“If I choose diamonds, it is because they represent the greatest value in the smallest volume,” she wrote, concluding that she used her taste to reconcile “jewelry, luxury and fashion”.

Displayed on wax mannequins commonly used in the factory – a tailor’s first profession – and dressed in the latest fashions, the jewels are presented as precious accessories, finished with a fur headband or elegant collar.

Etchebarne said: “She modified the idea of ​​the suit with this collection presented on a mannequin so that women could express themselves into the glamor they had with the outfits. this joint,” said Etchebarne.

French film company Pathé called it “a Parisian event, an exhibition of jewelry and diamonds” in a news broadcast in cinemas. The press raved about the inventiveness of these pieces, some of which are transformable, following the manufacturer’s statement that it was “because of the changing outfits that my jewelry can change.” change”.

By the end of the day, a number of products were sold. Followed by a public exhibition, its entrance fee is 20 French francs donated to charities that support mothers and financially support middle-class families affected by the Depression. withdrawal.

The jewelry industry’s reaction was furious as early reception exploded. Famous Parisian jewelers stepped forward to disparage the collection. The “Bijoux de Diamants” collection became known as the “Chanel Deal,” and the tailor was brought to court with the order that she break her piece in half and return the diamonds.

The news clippings of the era also describe how an attempt to exhibit in London failed when British customs demanded £30,000 (or around $3 million in 2022) to allow the collection to enter. country, culminating in a debate in the House of Commons.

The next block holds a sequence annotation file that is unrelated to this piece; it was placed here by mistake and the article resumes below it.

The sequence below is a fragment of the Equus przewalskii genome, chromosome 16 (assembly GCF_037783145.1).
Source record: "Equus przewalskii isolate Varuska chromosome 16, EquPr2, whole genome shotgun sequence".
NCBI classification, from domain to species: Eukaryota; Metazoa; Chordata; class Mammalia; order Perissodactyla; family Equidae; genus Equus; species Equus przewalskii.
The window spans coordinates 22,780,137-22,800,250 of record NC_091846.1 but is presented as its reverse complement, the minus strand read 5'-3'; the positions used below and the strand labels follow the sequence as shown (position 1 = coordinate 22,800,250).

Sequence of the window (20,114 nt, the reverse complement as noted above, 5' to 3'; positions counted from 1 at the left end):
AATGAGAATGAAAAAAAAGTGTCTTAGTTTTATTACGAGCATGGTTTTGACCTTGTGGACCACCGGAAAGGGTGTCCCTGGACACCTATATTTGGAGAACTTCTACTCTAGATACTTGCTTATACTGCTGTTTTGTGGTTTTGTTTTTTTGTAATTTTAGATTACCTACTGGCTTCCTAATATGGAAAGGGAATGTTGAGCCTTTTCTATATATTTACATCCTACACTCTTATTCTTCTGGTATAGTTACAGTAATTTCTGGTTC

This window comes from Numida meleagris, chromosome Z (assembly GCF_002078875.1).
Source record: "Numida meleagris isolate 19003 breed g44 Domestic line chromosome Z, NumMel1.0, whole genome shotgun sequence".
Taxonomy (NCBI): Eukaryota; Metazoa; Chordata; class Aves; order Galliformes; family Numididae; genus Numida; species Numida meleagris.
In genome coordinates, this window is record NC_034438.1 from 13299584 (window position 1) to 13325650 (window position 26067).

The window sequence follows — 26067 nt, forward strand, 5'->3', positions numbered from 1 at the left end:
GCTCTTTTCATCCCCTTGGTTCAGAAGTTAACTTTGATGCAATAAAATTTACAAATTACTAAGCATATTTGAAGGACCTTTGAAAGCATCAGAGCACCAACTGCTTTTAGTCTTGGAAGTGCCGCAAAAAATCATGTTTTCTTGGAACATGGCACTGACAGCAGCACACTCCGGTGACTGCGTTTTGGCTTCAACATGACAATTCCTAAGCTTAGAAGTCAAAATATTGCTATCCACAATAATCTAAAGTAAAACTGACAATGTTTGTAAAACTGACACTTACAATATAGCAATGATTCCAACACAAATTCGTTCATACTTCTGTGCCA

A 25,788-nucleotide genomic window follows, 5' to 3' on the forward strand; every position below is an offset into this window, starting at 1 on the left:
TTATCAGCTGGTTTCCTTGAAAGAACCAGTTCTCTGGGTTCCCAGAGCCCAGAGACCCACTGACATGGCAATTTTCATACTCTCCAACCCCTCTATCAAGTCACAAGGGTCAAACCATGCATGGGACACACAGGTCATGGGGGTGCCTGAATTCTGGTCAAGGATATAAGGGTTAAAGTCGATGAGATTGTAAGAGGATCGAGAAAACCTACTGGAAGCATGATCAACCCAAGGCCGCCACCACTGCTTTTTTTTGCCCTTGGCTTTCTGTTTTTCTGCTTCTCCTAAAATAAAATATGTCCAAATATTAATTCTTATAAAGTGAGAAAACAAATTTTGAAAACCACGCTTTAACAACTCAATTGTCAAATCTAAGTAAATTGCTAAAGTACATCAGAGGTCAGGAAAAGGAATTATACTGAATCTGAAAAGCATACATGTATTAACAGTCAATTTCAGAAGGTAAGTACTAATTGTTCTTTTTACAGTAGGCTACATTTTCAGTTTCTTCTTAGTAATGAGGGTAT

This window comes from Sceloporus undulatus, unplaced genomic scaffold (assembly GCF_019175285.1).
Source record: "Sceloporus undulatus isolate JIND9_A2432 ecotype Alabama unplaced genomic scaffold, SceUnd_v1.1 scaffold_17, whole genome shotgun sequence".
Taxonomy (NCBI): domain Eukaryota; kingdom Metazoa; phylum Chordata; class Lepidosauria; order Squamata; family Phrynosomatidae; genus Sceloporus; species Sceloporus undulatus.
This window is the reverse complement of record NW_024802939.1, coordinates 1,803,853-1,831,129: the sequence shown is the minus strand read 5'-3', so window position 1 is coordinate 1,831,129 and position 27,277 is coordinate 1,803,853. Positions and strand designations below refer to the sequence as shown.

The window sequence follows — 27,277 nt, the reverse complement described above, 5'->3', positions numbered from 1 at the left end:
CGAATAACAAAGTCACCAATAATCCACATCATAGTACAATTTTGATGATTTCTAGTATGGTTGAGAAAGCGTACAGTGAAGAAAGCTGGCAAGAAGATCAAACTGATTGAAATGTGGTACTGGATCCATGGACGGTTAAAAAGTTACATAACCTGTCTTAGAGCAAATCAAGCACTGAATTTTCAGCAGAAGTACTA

“At that time, it was a cult. I don’t think we understand the uproar it causes or how shocking it is when a woman – more than that, a jeweler – dares to touch real diamonds,” said Etchebarne say, note that these days, it’s outcry. feel out of place, because collaboration now equals the creative process.

In the end, only two pieces are known to survive – a star brooch owned by the house and a feathered one, now in a private collection – creating an atmosphere. mysterious atmosphere surrounding the “Bijoux de Diamants” collection.

The painstaking work of scouring the archives of still-living publications for descriptions and sketches eventually resulted in a collection of around 50 pieces, ranging from necklaces and earrings to head jewelry and a The cigarette holder has a coral mouthpiece – to cover the lipstick stains, of course. Pathé’s film was also found, in time for its 80th anniversary celebrations in 2012.

Ahead of this year’s 90th anniversary, discoveries include that famous French author Jean Cocteau helped Gabrielle Chanel write her introductory manifesto, written in first person and yet another testament to her point of view. about jewelry as an object of separation.

“On the 100th anniversary, I’m sure we’ll continue to discover things about how she envisioned her collection. The miracle is that we don’t know for sure, and we will continue to learn more,” said Etchebarne. Chanel Marks 90 Years of “Bijoux de Diamants” With 55.55-Carat Sapphire Necklace – WWD


Linh is a Interreviewed U.S. News Reporter based in London. His focus is on U.S. politics and the environment. He has covered climate change extensively, as well as healthcare and crime. Linh joined Interreviewed in 2023 from the Daily Express and previously worked for Chemist and Druggist and the Jewish Chronicle. He is a graduate of Cambridge University. Languages: English. You can get in touch with me by emailing: